Observatorio de I+D+i UPM

Memorias de investigación
Tolerance: mechanisms and role in plant defence to virus infection
Áreas de investigación
  • Virología,
  • Biodiversidad,
  • Producción vegetal
Because infection by virulent parasites has a negative impact on host fitness, hosts have developed defences against parasites. Virulence in parasites and defences in hosts may result in host-parasite co-evolution. In plants, the two major defence strategies are resistance, defined as the host ability to restrict the multiplication of the parasite, and tolerance, defined as the host ability to reduce the negative effects of infection on its fitness. While large efforts have been done to understand plant resistance, tolerance of plants to viruses has received little attention. We have approached the analysis of plant tolerance to viruses using the Arabidopsis thaliana and Cucumber mosaic virus (CMV) system because CMV aturally infects wild A. thaliana populations with high incidence (1) and, therefore this is a suitable system to address plant-virus co-evolution. Our previous work based on the analysis of the response of 21 wild genotypes of A. thalianato infection by various CMV strains showed that tolerance depended on the host genotype and showed a moderate heritability. Moreover, it demonstrated that the more tolerant Arabidopsis genotypes modified their developmental pattern and timing, so that upon infection resources werere-allocated from vegetative growth to increase the production of reproductive structures and seeds (2). Genetic mapping of tolerance determinants allowed the identification of three QTLs for tolerance that co-located with genes known to regulate the transition from vegetative to reproductive growth, which are then good candidate genes for tolerance based on life-history trait modification. As tolerance is a quantitative trait with a moderate heritability that appears associated to changes in the host developmental programme, it can be predicted that its expression will depend on the environment. To approach this question, four Arabidopsis accessions largely differing in their degree of tolerance were chosen for further analysis. Their response to CMV infection was analysed in a range of temperature and light conditions. This showed that environmental conditions are involved in the outcome of infection, which varied from high susceptibility to high tolerance. Still, the response pattern over environmental conditions was genetically determined, and differed largely for the accessions previously rated as tolerant and for those rated as susceptible. The role of tolerance in plant defence might be questioned by this strong genotype x environment interaction affecting its expression: if tolerance is effective in only a limited set of conditions, it might have no role in plant-virus co-evolution. To test the possible role of tolerance as a defence mechanism of Arabidopsis to CMV in nature, we analysed its variation over wild Arabidopsis genotypes, and compared it with the variation in resistance, which can hardly be questioned as a defence mechanism. For this, 12 wild Arabidopsis populations were sampled over the Iberian Peninsula and 10 random individuals per population were assayed for resistance and tolerance to two CMV strains. Assays were done in two environmental conditions, simulating a mild or a severe Iberian winter. Results indicated that Arabidopsis populations were highly polymorphic for both resistance and tolerance, both traits showing moderate to high heritabilities. In addition, both, resistance and tolerance, depended on the host and virus genotypes and on their interaction, a requirement for a possible role in plant-virus co-evolution. Finally, comparisons of the variation for these traits within and among populations,with that quantified for neutral genetic markers, suggest that both, resistance and tolerance to CMV, are under selection in Iberian Arabidopsis population. Overall, these results provided information on the mechanisms of tolerance, including its expression and its putative genetic determinants, and strongly support a role for tolerance in plant defence.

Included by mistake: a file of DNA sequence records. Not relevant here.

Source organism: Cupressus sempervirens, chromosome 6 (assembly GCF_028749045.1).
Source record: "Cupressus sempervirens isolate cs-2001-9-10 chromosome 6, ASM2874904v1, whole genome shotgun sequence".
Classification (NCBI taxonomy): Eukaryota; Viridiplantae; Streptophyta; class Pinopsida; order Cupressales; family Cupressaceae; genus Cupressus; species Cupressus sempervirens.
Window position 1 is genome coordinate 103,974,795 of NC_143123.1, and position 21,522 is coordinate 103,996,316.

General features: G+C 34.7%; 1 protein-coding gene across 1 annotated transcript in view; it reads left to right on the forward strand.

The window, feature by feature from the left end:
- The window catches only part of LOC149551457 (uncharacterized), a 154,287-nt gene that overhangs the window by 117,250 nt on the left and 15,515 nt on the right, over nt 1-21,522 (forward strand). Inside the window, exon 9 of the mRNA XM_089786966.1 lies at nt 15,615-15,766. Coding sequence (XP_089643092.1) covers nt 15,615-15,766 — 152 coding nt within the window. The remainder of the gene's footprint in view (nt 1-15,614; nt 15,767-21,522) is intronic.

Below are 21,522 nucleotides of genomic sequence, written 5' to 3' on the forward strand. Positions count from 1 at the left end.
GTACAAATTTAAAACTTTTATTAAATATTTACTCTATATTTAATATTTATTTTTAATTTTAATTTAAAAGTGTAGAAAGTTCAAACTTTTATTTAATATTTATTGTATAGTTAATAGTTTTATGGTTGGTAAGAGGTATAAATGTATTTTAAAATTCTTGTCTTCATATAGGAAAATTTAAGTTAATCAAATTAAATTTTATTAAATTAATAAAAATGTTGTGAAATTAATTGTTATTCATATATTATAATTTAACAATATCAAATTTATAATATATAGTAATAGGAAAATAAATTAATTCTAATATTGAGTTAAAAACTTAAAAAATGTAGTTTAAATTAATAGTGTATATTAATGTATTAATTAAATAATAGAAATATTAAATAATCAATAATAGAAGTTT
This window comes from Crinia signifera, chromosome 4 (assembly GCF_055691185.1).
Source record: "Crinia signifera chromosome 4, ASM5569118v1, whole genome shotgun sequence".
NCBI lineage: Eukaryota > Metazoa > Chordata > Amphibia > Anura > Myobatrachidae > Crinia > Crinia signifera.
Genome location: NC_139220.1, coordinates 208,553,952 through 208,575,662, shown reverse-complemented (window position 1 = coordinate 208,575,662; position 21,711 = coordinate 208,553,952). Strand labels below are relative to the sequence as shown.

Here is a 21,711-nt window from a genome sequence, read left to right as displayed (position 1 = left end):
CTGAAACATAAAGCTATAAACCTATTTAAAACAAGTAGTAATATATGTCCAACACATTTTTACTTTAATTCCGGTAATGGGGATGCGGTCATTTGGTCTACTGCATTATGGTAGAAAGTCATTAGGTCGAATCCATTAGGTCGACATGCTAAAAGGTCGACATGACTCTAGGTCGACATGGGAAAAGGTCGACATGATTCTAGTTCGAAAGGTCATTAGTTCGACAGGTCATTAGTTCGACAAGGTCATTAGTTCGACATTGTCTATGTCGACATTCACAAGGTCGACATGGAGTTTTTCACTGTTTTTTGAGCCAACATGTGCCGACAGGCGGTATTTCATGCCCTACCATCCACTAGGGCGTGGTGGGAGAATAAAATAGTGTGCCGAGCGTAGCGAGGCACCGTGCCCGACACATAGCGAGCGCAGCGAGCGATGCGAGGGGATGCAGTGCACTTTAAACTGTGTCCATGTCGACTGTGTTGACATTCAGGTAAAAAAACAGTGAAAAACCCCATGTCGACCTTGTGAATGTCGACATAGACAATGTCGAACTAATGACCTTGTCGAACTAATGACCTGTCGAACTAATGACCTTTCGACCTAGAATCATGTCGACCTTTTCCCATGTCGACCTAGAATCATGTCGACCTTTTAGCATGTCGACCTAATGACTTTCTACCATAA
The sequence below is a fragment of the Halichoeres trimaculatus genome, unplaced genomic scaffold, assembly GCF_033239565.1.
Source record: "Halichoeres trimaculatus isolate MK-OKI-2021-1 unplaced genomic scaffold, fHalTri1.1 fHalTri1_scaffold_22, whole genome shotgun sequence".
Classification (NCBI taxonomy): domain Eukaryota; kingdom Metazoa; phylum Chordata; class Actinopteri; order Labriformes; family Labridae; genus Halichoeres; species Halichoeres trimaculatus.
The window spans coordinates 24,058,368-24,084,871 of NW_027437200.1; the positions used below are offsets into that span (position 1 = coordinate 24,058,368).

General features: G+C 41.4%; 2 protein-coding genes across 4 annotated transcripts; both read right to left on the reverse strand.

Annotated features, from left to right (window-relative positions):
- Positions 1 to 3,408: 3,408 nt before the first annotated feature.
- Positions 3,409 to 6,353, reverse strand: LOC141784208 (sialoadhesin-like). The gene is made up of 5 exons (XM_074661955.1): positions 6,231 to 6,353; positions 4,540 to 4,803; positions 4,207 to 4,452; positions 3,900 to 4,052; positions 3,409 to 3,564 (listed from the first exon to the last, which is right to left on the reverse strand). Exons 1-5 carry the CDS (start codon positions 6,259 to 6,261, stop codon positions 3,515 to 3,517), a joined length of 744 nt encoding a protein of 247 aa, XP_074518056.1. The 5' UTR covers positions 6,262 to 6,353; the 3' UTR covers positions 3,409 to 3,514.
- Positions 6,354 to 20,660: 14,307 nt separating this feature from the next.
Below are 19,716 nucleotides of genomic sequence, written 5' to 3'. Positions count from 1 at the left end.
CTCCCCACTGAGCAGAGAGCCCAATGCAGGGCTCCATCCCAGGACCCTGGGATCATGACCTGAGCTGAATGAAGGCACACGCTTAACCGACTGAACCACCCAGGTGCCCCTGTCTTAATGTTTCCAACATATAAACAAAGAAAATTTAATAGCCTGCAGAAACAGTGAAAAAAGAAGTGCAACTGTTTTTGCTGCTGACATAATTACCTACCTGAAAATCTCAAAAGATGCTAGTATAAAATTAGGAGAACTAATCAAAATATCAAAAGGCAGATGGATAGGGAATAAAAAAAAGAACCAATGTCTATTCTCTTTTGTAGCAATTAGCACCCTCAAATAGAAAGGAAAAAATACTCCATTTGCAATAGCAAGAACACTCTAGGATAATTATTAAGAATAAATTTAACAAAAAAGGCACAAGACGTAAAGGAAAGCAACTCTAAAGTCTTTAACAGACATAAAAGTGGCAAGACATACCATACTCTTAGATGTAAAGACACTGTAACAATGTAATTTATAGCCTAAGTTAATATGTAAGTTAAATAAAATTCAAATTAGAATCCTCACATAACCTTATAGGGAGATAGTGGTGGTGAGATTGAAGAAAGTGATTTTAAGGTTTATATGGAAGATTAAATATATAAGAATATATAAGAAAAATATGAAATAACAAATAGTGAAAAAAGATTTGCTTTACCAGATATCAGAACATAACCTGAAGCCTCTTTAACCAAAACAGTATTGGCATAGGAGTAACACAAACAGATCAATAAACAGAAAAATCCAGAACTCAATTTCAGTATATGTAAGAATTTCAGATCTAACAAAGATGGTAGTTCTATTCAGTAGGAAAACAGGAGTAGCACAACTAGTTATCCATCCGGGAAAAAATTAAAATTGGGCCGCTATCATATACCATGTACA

Entidad relacionada
Nacionalidad Entidad
Sin nacionalidad
Lugar del congreso
Hyères-les-Palmiers (Francia)
Esta actividad pertenece a memorias de investigación
  • Autor: Nuria Montes Casado (UPM)
  • Autor: Jean Michel Hily (UPM)
  • Autor: Jesus Israel Pagan Muñoz (UPM)
  • Autor: Aurora Fraile Perez (UPM)
  • Autor: Carlos Alonso-Blanco (1Departamento de Genética Molecular de Plantas, Centro Nacional de Biotecnología, CSIC)
  • Autor: Fernando Garcia-Arenal Rodriguez (UPM)
Grupos de investigación, Departamentos, Centros e Institutos de I+D+i relacionados
  • Creador: Grupo de Investigación: Patología Vegetal
  • Centro o Instituto I+D+i: Centro de Biotecnología y Genómica de Plantas, CBGP
  • Departamento: Biotecnología
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